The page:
Facebook is bringing voice and video calling to its flagship social networking service, the latest attempt to fine-tune its communications features after spinning off Messenger as a separate app in 2014.
A few users will be able to enjoy voice and/or video calls from the main Facebook app beginning today, 30th August 2021. The new feature, although currently just a test, is meant to reduce the need to jump back and forth between Facebook’s main app and its Messenger service, according to Connor Hayes, the Director of Product Management at Facebook (for Messenger).
Facebook confirmed to The Verge that it is testing voice and video calls in “several countries, including the US.” The company did not share how many users will see the features or what this means for the standalone Messenger app in the future, other than “for a full-featured messaging, audio and video call experience, people should continue using Messenger.”
This is not the first time Facebook is carrying these tests out as, last year, the company started testing a limited version of Messenger’s inbox in the main Facebook app. What is interesting is that Messenger was once built into Facebook’s main app, but the company took it out seven years ago, forcing users to download a separate app in order to send private messages from a mobile phone.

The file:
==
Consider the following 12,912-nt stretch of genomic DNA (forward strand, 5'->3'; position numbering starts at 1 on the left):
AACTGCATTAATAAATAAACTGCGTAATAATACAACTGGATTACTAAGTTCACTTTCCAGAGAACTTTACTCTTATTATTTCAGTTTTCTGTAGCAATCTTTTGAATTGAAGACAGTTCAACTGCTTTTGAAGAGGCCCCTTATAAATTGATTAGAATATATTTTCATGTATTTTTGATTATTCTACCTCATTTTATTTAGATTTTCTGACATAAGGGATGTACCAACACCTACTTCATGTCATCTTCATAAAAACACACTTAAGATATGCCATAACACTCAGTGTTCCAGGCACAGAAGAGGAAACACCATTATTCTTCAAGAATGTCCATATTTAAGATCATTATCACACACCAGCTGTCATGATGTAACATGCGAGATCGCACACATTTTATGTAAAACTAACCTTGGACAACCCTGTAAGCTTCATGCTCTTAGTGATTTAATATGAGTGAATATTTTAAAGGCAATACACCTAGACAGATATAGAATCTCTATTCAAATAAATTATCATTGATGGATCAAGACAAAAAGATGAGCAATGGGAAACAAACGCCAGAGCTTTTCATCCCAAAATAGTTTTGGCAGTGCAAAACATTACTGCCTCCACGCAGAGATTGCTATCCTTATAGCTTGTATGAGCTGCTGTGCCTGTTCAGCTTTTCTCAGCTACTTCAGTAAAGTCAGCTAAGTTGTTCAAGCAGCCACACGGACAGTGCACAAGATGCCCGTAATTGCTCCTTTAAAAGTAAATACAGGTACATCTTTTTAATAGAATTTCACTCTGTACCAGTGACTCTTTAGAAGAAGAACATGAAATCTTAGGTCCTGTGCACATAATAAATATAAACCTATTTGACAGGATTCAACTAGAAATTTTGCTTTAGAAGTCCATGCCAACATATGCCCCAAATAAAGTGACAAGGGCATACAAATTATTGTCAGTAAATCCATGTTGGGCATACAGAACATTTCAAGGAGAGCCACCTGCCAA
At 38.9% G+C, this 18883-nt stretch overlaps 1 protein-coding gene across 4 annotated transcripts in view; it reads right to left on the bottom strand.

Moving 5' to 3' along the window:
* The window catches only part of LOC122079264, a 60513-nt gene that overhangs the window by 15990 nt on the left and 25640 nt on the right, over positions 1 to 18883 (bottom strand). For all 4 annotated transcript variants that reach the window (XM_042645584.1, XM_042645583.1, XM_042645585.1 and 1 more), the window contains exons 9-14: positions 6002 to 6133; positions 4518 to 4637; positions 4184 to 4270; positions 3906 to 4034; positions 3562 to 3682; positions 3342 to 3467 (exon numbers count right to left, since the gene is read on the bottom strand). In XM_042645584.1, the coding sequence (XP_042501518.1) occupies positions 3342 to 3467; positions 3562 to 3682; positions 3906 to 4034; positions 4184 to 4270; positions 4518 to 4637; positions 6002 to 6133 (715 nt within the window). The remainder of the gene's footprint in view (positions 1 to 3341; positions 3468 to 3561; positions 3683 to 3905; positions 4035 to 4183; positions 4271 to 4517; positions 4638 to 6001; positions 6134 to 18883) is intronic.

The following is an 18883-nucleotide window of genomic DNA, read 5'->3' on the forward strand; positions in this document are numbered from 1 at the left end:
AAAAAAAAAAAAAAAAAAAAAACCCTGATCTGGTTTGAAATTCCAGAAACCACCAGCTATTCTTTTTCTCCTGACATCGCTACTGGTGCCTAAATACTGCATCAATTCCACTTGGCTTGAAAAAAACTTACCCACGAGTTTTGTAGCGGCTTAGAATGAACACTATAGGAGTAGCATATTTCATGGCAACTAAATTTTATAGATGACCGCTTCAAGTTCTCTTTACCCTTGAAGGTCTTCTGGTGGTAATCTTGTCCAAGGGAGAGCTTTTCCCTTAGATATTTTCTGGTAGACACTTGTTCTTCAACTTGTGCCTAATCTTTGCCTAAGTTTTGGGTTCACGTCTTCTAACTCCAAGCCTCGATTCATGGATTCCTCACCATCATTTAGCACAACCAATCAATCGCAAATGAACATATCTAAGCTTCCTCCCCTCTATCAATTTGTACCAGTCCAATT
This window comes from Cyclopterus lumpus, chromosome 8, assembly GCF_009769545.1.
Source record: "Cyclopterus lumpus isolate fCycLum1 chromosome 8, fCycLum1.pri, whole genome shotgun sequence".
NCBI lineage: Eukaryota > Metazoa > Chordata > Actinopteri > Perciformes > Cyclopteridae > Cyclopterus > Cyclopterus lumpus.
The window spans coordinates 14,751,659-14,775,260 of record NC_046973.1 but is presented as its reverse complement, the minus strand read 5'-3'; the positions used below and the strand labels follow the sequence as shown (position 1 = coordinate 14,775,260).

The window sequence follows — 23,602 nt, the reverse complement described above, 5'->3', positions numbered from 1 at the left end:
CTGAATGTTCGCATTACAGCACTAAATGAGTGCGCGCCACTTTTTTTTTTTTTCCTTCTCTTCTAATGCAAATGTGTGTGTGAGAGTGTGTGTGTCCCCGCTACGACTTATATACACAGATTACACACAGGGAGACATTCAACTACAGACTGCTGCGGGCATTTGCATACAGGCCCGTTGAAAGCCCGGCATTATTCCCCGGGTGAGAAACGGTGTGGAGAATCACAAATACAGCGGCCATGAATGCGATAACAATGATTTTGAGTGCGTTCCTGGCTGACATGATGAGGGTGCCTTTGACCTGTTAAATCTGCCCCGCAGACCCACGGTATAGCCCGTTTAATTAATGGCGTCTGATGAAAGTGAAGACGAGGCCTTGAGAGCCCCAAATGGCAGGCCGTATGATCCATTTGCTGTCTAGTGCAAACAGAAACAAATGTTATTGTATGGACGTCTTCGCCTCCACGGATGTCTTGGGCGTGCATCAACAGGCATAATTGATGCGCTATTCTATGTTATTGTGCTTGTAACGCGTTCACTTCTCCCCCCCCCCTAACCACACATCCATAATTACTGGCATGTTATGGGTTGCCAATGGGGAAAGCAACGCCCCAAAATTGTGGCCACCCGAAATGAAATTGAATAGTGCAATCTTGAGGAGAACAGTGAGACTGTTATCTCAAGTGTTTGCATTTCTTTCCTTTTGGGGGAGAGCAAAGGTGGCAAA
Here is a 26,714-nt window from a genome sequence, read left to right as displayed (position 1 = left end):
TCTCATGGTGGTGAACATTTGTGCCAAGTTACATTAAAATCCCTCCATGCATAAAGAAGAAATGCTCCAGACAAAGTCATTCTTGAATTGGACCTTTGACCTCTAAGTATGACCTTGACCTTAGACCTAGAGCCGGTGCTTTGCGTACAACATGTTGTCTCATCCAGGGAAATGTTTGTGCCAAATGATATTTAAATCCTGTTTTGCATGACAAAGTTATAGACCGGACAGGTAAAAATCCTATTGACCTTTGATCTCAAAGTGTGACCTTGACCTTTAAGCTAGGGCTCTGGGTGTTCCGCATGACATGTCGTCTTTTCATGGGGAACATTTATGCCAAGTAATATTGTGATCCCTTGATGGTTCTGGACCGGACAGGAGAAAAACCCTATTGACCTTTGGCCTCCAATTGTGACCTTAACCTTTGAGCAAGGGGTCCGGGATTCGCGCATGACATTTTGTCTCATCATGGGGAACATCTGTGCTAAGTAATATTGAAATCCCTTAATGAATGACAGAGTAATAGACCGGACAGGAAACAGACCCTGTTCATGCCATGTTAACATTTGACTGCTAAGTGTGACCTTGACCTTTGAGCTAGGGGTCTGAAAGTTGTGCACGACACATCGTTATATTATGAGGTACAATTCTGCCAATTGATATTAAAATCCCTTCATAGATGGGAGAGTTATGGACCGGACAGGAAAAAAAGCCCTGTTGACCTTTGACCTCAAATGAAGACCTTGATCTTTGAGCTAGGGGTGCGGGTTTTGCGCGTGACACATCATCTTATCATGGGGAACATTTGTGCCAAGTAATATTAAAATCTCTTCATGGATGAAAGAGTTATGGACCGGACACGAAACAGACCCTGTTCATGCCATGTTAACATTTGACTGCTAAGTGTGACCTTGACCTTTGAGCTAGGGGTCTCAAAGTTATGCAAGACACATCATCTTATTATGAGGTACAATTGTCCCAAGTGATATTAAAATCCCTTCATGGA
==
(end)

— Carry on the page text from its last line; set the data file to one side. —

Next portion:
Voice and video calls are two of several Messenger features that Facebook has introduced in its other products, like Portal video cameras and Oculus virtual reality headsets. The company has not shared whether it plans to bring other parts of Messenger back into the fold, but Messenger’s Director of Product Management did confirm that “you are going to start to see quite a bit more of this over time.”
Lukewarm reception by the public
However, the early feedback is that adding voice calls and videos calls to the main Facebook app does not make sense as removing Messenger capabilities in the first place. It admittedly means one less app to switch between while you are doing other things on your phone or computer, but it also means that you will have to interact with Facebook on the way, something that not everyone is currently willing to do, especially with the data privacy scandals that have already haunted Facebook in the past.
Facebook has already received backlash for unifying Messenger and Instagram direct messages, and going ahead with the plans to also integrate Messenger with the Facebook main app is already playing with fire and might end badly for the company’s reputation.
The whole point of these mergers might be trying to make Facebook an even bigger giant, therefore more difficult to break up, as regulators have been unsuccessfully trying to do. US federal regulators filed an antitrust lawsuit earlier in August to try and force Facebook to spin off its Instagram and WhatsApp acquisitions.